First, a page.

One of the best ways to achieve colored concrete is to use stain, especially if you want more earth tone colors. While there is a lot that goes into staining concrete, over all, there are four basic steps used for acid stains, which if followed should eliminate common problems with staining concrete.
Step 1. First you want to prepare the surface. Knowing how the concrete is going to react to the stain is important. This step is very important, so you want to make sure it’s completed right, or you will be spending more time and money to correct problems later on. You can do a simple water test by spraying water on the concrete to see what happens. This will tell you a lot about how porous the concrete is and it’s ability to absorb the stain. Look for dry spots or areas of beading water. If the water absorption is even then this will indicate that further prep work is needed. Three common ways to prep for staining are sanding, mineral acid cleaning, and chemical degreasers. These help to open up the surface for the stain to be better able to penetrate the concrete. Moisture vapor emission tests also can be used during this stage. This test will tell you how much moisture vapor is coming from the slab. Penetration is inhibited if there’s too much moisture.
Step 2. Next you will apply the stain. This is actually the easiest step. One gallon of most stains cover 250-300 square feet. Be careful not to over apply the stain or it can result in build up or create surface tension, particularly when working with less porous concrete surfaces as well as when using darker hued stains. One option is to use a broom or walk behind scrubber to apply the stain to better penetrate the surface. You want to let the stain ‘self heal’ after applying the stain with a broom or scrubber, this will allow the stain to distribute into one even layer, getting rid of any marks from application. If a darker shade is desired you can repeat this process after about five hours of dwell time.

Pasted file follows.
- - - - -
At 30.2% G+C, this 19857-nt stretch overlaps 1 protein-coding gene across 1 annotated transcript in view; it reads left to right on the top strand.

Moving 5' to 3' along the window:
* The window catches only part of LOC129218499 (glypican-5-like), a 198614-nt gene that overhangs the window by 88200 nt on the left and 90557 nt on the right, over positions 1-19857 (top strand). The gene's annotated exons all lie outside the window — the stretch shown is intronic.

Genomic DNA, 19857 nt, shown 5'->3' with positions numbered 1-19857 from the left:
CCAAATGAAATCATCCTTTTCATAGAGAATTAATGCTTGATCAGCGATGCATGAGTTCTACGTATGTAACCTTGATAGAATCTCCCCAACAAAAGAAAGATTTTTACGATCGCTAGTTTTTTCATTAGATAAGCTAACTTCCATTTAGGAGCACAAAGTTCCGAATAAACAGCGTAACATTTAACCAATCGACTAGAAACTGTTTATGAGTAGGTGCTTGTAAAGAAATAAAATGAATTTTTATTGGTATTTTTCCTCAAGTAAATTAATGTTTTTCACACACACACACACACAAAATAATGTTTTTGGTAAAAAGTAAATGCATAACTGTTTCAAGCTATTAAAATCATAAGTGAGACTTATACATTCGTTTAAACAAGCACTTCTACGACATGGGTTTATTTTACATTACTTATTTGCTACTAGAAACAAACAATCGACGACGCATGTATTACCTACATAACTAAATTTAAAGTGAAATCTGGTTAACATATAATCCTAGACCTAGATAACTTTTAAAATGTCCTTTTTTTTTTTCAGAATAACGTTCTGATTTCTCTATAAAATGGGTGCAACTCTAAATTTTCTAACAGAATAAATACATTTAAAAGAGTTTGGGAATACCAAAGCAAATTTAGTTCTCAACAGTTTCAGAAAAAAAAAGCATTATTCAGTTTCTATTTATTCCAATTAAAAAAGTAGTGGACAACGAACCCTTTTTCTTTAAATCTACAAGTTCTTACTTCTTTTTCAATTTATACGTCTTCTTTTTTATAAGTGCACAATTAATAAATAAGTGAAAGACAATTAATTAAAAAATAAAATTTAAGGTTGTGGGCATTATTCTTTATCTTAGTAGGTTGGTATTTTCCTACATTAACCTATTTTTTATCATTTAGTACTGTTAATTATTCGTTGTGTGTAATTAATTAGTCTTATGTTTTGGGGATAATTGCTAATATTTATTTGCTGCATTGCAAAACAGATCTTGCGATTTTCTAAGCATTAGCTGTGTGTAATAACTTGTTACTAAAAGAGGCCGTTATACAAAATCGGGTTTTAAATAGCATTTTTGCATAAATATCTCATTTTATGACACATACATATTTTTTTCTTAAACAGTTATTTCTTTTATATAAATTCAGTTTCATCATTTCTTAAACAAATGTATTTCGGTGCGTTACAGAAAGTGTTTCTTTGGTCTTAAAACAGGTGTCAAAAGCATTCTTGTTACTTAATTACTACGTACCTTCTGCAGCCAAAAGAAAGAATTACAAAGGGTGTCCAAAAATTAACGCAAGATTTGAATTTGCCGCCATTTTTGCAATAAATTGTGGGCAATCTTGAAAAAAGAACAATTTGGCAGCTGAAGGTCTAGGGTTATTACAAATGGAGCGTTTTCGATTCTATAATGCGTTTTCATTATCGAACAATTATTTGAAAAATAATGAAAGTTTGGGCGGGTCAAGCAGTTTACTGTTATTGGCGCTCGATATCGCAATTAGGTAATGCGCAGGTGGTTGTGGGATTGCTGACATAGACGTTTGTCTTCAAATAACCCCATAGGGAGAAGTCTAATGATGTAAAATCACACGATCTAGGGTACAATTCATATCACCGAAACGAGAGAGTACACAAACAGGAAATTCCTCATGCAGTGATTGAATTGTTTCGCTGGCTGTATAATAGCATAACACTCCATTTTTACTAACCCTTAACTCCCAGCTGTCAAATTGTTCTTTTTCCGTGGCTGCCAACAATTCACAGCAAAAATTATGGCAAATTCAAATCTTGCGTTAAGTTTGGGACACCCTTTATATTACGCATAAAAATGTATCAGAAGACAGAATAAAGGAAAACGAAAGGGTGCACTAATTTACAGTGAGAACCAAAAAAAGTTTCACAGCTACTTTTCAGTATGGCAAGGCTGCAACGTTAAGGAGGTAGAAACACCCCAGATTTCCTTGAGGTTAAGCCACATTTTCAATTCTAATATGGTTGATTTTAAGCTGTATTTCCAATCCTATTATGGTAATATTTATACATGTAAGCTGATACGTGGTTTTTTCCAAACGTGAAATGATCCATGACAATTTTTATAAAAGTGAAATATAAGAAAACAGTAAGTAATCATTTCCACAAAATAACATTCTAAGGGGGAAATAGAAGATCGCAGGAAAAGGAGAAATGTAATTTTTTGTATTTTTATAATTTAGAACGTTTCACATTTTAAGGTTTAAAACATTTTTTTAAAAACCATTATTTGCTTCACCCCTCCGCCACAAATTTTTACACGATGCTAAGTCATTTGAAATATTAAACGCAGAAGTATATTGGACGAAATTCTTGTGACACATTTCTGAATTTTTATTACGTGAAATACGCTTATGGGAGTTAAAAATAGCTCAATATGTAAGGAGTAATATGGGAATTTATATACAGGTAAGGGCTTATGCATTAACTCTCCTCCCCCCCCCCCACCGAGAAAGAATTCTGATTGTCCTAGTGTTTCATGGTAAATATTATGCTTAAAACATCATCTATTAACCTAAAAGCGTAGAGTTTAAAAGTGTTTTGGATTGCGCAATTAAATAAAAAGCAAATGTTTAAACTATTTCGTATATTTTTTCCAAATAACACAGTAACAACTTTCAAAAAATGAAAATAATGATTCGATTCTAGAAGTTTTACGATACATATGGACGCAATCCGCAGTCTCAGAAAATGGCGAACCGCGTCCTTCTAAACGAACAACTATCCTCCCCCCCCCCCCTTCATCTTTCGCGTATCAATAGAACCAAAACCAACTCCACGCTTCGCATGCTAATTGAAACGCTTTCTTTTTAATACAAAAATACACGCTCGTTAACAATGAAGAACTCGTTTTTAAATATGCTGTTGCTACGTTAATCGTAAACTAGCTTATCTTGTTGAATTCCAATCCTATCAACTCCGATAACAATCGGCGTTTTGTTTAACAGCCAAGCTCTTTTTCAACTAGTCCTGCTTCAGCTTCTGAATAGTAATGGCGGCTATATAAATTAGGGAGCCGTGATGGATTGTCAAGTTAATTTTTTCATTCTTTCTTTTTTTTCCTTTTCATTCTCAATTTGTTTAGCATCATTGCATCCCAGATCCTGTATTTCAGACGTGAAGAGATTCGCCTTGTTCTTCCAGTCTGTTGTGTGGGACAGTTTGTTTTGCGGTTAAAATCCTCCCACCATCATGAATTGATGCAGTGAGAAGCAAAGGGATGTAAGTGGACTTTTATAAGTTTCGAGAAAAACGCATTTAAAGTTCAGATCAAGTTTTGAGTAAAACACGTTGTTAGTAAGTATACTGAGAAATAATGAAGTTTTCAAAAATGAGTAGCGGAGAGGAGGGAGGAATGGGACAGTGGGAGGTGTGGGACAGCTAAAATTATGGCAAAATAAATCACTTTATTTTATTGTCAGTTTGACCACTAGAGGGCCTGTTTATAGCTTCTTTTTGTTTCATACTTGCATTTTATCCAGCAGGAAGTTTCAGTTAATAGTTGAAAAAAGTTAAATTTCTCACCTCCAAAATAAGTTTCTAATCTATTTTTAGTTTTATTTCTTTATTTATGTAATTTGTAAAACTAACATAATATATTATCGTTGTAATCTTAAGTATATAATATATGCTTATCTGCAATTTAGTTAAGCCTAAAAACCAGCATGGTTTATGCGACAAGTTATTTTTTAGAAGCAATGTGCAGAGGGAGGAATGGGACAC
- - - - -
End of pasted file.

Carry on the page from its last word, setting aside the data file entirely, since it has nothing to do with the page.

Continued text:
Step 3. Now you will want to neutralize and wash the acid based stain. This step is often overlooked and misunderstood. When applying an acid stain concrete goes from a basic pH state to an acid state. Therefore, after the stain is applied you will need to make the concrete return to basic and eliminate any excess unreacted stain and residue. This can be done using an alkaline soap and a scrubber to clean concrete of any stain residue and to neutralize the concrete surface. Water alone will not suffice. You will again want to use a broom or scrubber for this process and may need to clean the surface multiple times to ensure that the concrete is neutral. Terracotta and darker brown stains typically need multiple cleanings to achieve this. A pH test can be used to ensure that the concrete is neutral. Before you move on to sealing you will want to rinse the concrete with clean water and allow the concrete to dry thoroughly.
Step 4. Finally we suggest sealing the stained concrete floor. This will keep the stain looking it’s best. You will want to use a system to seal the floor and not simply a seal by itself. The system includes a base coat and a sacrificial topcoat or wax.
Variations of the above steps are common so you want to ensure that you are following product instructions and we recommend using an area to sample the stain, this will be the best way to see what the stain will look like. You will obviously want to sample an area that is not going to be seen. You can always consult with the stain manufacturer for further details and guidelines.
There are so many creative and custom options for finishing concrete, but first and foremost important is the concrete itself. At Custom Concrete Creations we have state of the art equipment and a properly trained team with years of experience. Custom Concrete Creations is a premier contractor serving the Omaha area as well at the Midwest. Give us a call or send us an email for your custom concrete finishing needs today!